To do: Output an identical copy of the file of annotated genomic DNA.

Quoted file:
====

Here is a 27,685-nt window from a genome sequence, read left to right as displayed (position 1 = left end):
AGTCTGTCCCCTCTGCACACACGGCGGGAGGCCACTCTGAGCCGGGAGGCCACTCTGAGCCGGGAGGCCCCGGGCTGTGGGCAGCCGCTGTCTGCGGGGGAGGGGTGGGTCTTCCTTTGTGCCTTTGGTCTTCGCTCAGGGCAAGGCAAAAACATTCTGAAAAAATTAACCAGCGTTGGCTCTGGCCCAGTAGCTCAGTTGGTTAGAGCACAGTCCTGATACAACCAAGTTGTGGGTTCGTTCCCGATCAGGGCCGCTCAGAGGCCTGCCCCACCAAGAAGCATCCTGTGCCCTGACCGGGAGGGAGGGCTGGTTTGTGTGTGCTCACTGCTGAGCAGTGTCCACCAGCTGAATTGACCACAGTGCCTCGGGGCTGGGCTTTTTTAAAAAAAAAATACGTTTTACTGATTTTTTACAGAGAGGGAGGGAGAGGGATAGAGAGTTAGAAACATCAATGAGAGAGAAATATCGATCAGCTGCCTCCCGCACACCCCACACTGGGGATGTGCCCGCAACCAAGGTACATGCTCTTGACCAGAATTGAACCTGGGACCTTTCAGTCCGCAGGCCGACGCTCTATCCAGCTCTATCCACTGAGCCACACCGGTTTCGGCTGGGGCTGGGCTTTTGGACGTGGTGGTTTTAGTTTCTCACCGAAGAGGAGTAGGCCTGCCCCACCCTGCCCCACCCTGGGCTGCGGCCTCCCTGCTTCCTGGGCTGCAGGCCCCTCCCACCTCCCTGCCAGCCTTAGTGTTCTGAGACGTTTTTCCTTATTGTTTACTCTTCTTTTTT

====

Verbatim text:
Here is a 27,685-nt window from a genome sequence, read left to right as displayed (position 1 = left end):
AGTCTGTCCCCTCTGCACACACGGCGGGAGGCCACTCTGAGCCGGGAGGCCACTCTGAGCCGGGAGGCCCCGGGCTGTGGGCAGCCGCTGTCTGCGGGGGAGGGGTGGGTCTTCCTTTGTGCCTTTGGTCTTCGCTCAGGGCAAGGCAAAAACATTCTGAAAAAATTAACCAGCGTTGGCTCTGGCCCAGTAGCTCAGTTGGTTAGAGCACAGTCCTGATACAACCAAGTTGTGGGTTCGTTCCCGATCAGGGCCGCTCAGAGGCCTGCCCCACCAAGAAGCATCCTGTGCCCTGACCGGGAGGGAGGGCTGGTTTGTGTGTGCTCACTGCTGAGCAGTGTCCACCAGCTGAATTGACCACAGTGCCTCGGGGCTGGGCTTTTTTAAAAAAAAAATACGTTTTACTGATTTTTTACAGAGAGGGAGGGAGAGGGATAGAGAGTTAGAAACATCAATGAGAGAGAAATATCGATCAGCTGCCTCCCGCACACCCCACACTGGGGATGTGCCCGCAACCAAGGTACATGCTCTTGACCAGAATTGAACCTGGGACCTTTCAGTCCGCAGGCCGACGCTCTATCCAGCTCTATCCACTGAGCCACACCGGTTTCGGCTGGGGCTGGGCTTTTGGACGTGGTGGTTTTAGTTTCTCACCGAAGAGGAGTAGGCCTGCCCCACCCTGCCCCACCCTGGGCTGCGGCCTCCCTGCTTCCTGGGCTGCAGGCCCCTCCCACCTCCCTGCCAGCCTTAGTGTTCTGAGACGTTTTTCCTTATTGTTTACTCTTCTTTTTT